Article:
The 2011 IPL season will go down in record books as the league that saw the rebirth of Christopher Henry Gayle- and the establishment of the second successful freelance T20 cricketer of his generation, following the explosive reputation of a certain K. Pollard- who had already conquered countries like India, Australia, England and Sri Lanka (domestically) after a single innings in the 2009 CL T20 league for hometown Trinidad. The only difference being- Gayle is already a veteran of West Indian International cricket, a stage that has seen him swim in a stratosphere completely alien to most souls for short periods of time. 
Freelancers like him, though, are unlike professional freelancers from any other field. They not only get paid abnormal amounts of money on time, but their demand and stock rises faster than regular names on the roosters- thus leaving them with a lot of options at any given point of time. Playing real domestic 4-day cricket, along with international games, may not figure high on their list of priorities- as long as they seem imposing enough in a T20 game. 
Another 407 runs in his first 9 games (out of 10) for IPL 2012 at an average of 50 has seen him once again emerge as favourite for the Orange Cap. His strike rate, for the first time, is second to another player- not coincidentally, this other player is named Virender Sehwag- and seems to have found a role in his own team very much similar to Gayle’s last season. His consistency has played a key role in Delhi being the top team this year, but not the ONLY role. 
This season, though, has been different- with Bangalore struggling inspite of Gayle’s form- Vettori’s daft captaincy not withstanding. The problem could be plenty of T20 cricket for this freelancer- with him recently taking the Bangladesh Premier League and Kentucky Big Bash Down Under by storm too. But as it often happens, the fault of such monstrously destructive players in any form of the game- is the fact that their teams often become so reliant and focused on their star player’s feats, that they often fail to click on the whole as a unit. Gayle himself has looked resigned to his fate this season, even while he smacks bowlers like Rahul Sharma for five sixes an over. The swagger was never there, but even his dominant body language seems to be lost in a mixture of ill-health, back problems and a rubble of a team. He is still worth his price- with the runs still coming by mis-hits and faulty chases.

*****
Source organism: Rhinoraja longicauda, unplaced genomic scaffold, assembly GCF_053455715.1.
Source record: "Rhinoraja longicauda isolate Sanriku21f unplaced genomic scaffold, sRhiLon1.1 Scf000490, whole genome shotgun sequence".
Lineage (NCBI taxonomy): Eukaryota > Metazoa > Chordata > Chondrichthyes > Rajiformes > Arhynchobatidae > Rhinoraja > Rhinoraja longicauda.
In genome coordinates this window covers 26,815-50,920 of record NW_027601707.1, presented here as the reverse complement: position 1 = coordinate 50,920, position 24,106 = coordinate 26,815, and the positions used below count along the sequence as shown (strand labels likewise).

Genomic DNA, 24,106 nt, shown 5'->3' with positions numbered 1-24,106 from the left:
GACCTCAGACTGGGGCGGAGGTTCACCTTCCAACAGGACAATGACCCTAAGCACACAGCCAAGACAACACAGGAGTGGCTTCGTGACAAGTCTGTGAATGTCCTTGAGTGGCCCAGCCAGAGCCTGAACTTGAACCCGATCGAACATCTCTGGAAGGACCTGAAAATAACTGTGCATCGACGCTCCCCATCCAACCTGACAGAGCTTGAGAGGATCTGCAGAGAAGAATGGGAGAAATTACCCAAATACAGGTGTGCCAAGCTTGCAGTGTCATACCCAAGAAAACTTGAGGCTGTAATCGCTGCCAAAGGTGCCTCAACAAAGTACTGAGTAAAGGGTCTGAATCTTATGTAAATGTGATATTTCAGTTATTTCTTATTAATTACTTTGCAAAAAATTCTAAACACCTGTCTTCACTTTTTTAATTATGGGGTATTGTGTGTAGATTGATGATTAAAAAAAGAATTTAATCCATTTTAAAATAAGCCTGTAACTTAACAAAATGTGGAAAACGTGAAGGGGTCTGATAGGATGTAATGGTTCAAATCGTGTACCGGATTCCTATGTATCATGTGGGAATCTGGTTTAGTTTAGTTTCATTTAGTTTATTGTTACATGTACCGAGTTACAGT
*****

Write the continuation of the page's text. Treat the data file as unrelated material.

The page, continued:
Out of his 409 runs, majority has come in a losing cause- and he has made sure that his team knows that he is single-handedly not capable of destroying the other team on his own if none of them are willing to shield their own backs. 
As we speak, Gayle has decided to define his own destiny- rather than merrily drifting along with seasonal winds. He has opted out of his commitment with Somerset for the English T20 season- for something far more meaningful to him after having conquered all records possible in the shortest version of the game. There is only one place to go now…and nobody knows it better than him, at the age of 33, with his peak still ahead of him. 
West Indies can rejoice as the ‘favorites’ tag has automatically been bestowed on them for the ODI series against in-form England. Why, you ask?
Chris Gayle has made himself available for selection, after 14 long months. 
There is no more time to waste. An audience far greater than Indian IPL fans awaits Gayle’s second coming- a dish often served cold, almost as cool as the man himself. 
A lot of nations will be ruing their failure to lure him into citizenship, because the Prodigal Son has returned. 
Much like Brian Lara did, twice in his career, after falling out of favour with the selectors due to behavioural problems. 
We do see a trend, and Lara did score his highest score of 400* at age 34. Just an observation.